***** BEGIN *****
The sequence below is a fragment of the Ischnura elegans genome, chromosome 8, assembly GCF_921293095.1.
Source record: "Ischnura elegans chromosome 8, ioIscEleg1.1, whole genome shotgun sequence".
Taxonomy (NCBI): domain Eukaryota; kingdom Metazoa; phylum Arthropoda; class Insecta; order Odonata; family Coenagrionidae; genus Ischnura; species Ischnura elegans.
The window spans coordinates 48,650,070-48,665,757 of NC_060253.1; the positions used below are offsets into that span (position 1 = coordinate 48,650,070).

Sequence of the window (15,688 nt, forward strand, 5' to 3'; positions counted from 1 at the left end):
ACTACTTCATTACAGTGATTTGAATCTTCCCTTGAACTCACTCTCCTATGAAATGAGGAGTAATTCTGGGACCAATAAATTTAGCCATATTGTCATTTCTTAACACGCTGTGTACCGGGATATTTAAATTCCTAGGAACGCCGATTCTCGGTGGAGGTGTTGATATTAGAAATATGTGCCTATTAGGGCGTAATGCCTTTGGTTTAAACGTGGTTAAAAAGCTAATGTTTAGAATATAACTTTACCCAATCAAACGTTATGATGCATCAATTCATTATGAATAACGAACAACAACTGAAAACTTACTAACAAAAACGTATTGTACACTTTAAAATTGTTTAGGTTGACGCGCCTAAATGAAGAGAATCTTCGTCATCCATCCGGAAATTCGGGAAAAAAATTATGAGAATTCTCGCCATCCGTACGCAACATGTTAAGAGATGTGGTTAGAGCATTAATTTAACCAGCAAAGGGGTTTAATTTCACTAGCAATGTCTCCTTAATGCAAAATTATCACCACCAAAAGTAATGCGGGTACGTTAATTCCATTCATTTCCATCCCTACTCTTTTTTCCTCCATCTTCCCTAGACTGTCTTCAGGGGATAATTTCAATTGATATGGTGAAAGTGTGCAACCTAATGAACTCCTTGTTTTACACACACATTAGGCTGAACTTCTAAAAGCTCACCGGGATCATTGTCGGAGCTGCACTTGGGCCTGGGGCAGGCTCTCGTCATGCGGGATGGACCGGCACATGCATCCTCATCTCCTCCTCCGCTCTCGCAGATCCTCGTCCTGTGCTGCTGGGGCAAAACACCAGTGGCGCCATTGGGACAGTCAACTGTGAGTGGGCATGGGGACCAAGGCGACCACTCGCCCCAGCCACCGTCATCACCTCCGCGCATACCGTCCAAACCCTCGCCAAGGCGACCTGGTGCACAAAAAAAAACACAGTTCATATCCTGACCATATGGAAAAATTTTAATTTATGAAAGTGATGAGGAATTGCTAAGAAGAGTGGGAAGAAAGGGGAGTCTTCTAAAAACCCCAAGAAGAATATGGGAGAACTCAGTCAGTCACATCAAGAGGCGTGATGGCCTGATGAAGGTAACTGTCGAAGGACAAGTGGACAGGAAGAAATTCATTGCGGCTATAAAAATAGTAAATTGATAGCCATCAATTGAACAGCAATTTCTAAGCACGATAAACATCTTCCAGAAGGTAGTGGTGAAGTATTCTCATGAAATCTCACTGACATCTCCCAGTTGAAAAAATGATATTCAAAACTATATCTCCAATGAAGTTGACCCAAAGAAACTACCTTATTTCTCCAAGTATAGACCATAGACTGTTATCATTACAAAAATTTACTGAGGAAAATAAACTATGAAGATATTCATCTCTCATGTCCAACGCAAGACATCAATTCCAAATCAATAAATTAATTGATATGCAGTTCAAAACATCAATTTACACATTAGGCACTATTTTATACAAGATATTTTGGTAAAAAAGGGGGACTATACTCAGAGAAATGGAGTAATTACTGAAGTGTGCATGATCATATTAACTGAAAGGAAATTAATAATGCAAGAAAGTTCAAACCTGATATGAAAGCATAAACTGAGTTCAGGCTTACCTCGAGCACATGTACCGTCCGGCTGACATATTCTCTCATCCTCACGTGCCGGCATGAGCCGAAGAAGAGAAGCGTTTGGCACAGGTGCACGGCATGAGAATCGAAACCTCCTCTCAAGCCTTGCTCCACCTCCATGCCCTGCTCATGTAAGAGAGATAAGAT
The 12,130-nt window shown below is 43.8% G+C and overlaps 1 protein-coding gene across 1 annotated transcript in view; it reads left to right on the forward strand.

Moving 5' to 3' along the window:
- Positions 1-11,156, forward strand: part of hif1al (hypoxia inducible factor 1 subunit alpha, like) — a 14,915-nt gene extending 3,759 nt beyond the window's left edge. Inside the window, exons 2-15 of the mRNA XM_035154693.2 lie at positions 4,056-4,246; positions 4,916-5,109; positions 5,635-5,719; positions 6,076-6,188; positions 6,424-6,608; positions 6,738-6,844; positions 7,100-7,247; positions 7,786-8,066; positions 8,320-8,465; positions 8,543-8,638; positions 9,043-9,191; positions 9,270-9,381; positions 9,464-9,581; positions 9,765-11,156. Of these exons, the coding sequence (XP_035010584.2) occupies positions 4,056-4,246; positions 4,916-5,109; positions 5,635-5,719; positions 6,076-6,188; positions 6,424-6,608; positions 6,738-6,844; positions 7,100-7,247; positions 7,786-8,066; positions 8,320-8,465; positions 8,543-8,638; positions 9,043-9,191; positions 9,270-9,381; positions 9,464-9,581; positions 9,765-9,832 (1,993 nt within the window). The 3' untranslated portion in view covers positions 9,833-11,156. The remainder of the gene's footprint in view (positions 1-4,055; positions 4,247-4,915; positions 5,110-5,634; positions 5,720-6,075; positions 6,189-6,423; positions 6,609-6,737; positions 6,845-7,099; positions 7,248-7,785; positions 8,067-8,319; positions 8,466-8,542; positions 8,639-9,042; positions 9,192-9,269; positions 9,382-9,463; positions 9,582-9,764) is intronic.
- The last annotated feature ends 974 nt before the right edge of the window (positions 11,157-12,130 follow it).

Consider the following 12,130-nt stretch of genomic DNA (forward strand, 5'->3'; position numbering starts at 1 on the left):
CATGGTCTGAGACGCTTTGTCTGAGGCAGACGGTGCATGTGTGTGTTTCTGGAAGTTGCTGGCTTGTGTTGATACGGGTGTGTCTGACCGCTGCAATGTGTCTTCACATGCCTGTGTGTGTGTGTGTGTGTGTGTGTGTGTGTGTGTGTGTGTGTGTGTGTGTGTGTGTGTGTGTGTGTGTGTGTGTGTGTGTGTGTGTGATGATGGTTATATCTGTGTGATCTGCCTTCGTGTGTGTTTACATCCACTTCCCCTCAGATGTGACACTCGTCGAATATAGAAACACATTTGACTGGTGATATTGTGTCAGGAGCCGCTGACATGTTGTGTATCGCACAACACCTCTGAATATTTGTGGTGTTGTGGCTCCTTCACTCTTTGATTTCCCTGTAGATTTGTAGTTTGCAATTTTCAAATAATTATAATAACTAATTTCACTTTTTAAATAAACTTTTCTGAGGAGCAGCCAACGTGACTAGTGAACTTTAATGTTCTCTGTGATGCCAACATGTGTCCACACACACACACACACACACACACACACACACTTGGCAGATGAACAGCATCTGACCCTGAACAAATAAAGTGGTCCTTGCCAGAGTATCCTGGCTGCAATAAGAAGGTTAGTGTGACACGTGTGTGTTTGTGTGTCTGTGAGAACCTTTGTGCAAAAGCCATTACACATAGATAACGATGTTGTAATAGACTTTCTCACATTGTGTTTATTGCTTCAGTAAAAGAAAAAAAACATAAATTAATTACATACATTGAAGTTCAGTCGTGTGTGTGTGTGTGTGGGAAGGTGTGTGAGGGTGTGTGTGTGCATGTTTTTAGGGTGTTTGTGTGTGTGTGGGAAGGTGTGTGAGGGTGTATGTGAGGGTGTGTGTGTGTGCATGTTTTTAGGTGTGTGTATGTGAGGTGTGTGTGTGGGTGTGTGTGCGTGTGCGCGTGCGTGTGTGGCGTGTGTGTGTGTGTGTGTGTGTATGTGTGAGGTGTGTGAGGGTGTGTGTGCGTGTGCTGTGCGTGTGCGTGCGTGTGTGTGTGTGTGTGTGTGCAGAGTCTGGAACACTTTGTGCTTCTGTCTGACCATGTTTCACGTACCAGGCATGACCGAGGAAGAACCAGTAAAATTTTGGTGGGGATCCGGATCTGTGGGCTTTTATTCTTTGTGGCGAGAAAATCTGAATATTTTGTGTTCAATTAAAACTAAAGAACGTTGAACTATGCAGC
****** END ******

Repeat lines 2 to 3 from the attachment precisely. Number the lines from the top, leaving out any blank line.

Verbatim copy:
Source record: "Ischnura elegans chromosome 8, ioIscEleg1.1, whole genome shotgun sequence".
Taxonomy (NCBI): domain Eukaryota; kingdom Metazoa; phylum Arthropoda; class Insecta; order Odonata; family Coenagrionidae; genus Ischnura; species Ischnura elegans.